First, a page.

The uprising in Syria has taken on an even more urgent character in recent days. In late July, what is thought to be a suicide bomber killed Syria’s top military officials, including Daoud Rajha, the defense minister and Asef Shawkat, Bashar al-Assad’s brother-in-law.
This daring attack marked the beginning of the Free Syrian Army’s increasingly organized assault on government positions inside the capital Damascus and Aleppo, Syria’s second largest city and industrial hub.
With Assad’s critical military leaders killed, and intensifying rebel military pressure in urban centers, the Assad regime looks to have reached the “point of no return” although still possesses tremendous destructive power.
Indeed, the resignation of peace envoy Kofi Annan earlier this week may signal recognition by the international community that a diplomatic solution is no longer probable.
With open street battles in major cities, the humanitarian situation has become increasingly dire. Current estimates indicate that 19,000 lives have been lost in the conflict, and more than 120,000 refugees have flowed into Jordan, Lebanon, Turkey and Iraqi Kurdistan.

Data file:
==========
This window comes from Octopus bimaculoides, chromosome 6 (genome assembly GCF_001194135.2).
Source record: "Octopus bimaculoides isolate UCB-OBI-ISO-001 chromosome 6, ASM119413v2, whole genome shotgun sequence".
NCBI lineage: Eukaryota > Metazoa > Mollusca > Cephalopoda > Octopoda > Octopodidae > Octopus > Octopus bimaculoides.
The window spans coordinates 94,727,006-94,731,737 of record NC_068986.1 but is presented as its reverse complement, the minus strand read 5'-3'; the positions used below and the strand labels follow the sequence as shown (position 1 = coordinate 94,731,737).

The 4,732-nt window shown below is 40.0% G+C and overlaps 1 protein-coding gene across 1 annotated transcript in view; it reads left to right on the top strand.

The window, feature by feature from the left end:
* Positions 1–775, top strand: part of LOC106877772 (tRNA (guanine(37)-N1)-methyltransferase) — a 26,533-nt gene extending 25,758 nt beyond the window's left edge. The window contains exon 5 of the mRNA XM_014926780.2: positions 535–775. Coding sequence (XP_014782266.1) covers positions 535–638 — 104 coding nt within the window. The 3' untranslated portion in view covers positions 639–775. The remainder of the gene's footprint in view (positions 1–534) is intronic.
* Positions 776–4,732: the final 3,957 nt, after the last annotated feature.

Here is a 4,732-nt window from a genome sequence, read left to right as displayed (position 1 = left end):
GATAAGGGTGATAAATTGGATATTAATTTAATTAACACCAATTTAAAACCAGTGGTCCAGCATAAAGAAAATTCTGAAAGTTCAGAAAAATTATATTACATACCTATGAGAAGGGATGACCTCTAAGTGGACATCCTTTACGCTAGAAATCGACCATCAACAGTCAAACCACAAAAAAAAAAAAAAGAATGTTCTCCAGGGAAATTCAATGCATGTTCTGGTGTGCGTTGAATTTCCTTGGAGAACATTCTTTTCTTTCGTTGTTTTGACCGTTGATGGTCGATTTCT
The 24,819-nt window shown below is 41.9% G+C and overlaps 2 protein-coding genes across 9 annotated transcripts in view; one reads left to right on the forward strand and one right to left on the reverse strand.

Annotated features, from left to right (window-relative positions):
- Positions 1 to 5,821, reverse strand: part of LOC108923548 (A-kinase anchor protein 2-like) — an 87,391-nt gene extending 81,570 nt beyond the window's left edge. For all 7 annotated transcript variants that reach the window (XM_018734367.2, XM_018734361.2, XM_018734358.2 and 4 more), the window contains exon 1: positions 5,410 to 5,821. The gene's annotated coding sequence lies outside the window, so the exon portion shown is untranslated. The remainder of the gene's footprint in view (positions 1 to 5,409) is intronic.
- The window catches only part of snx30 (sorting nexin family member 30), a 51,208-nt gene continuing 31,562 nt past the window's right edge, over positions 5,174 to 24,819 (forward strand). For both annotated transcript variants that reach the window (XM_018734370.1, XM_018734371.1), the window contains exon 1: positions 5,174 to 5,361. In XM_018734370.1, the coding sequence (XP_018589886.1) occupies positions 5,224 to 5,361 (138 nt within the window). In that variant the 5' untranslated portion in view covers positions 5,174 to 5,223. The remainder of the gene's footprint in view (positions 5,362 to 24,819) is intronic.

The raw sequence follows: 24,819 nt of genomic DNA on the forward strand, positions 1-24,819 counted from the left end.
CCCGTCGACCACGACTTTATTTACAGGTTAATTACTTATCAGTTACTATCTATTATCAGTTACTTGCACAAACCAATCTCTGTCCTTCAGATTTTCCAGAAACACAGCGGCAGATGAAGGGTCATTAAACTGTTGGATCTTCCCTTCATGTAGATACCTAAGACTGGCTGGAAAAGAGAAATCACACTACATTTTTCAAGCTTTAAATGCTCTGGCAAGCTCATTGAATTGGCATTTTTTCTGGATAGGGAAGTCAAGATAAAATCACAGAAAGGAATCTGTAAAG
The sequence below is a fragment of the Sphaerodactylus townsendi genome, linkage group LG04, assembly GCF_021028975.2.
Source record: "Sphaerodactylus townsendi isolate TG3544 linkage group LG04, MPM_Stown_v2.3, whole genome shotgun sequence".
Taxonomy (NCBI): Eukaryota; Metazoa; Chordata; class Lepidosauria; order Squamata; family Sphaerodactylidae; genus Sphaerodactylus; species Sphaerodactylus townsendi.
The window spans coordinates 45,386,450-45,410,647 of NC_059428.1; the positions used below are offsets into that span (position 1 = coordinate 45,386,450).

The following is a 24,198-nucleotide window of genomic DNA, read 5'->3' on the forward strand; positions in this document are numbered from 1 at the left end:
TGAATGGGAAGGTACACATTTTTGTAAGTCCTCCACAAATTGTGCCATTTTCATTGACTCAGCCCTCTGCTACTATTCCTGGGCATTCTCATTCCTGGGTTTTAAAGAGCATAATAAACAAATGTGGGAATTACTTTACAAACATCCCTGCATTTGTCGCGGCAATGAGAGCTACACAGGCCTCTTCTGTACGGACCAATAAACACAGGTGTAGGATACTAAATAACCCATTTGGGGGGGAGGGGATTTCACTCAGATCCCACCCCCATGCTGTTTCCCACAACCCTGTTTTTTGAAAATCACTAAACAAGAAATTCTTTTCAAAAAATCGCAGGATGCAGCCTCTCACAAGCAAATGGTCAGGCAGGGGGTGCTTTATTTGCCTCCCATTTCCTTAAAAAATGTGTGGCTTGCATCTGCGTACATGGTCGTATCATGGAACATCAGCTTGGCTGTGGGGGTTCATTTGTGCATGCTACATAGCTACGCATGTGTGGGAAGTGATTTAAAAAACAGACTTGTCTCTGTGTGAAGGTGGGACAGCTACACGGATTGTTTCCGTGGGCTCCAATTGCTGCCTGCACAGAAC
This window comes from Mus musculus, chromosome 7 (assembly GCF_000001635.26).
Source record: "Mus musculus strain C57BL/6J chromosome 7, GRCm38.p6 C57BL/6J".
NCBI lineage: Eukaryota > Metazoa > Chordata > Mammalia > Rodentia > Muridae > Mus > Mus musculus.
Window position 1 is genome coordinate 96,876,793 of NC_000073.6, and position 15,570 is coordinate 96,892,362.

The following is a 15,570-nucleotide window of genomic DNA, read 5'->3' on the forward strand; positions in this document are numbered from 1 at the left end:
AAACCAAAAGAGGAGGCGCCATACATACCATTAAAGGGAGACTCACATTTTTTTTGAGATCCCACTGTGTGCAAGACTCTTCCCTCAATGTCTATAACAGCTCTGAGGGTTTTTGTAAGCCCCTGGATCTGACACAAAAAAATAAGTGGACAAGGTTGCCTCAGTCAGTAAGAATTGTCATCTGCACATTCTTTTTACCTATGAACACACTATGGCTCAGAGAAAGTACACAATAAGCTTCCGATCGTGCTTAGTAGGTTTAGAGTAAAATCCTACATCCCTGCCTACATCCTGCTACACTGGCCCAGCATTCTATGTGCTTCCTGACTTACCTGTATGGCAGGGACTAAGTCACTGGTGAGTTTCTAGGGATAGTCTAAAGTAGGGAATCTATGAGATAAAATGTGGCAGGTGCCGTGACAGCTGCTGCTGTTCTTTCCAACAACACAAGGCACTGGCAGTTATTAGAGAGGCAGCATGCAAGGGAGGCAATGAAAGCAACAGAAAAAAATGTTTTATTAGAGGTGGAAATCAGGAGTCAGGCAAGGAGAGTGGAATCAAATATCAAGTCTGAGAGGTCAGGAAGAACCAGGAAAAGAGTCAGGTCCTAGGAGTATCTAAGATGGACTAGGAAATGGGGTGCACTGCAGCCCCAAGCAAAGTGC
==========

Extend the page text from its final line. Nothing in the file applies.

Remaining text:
As with Egypt, Libya, Tunisia and Yemen, women have been at the forefront of the effort to remove Assad from power. From the very beginning, reports have described women forming human chains around groups of protesting men, shielding them from gunfire with their own bodies.
Razan Zaitouneh, a female opposition member, reports hearing popular chants change from “women should stay at home” to “cheer for women” as the conflict developed, according to al-Arabia reports.
And Khawla Dunia, a writer, poet and activist, has joined the fight online, through inspiring and creative postings on a number of social media sites.
Other reports describe increasing numbers of women from the Syrian diaspora joining the Free Syrian Army to fight on the front lines, but also act in other roles from logistics, to planning, to intelligence, and media relations.
As the situation develops, Karama continues to coordinate closely and discreetly with our partners inside Syria and the diaspora, and will share further updates as soon as they can be made public.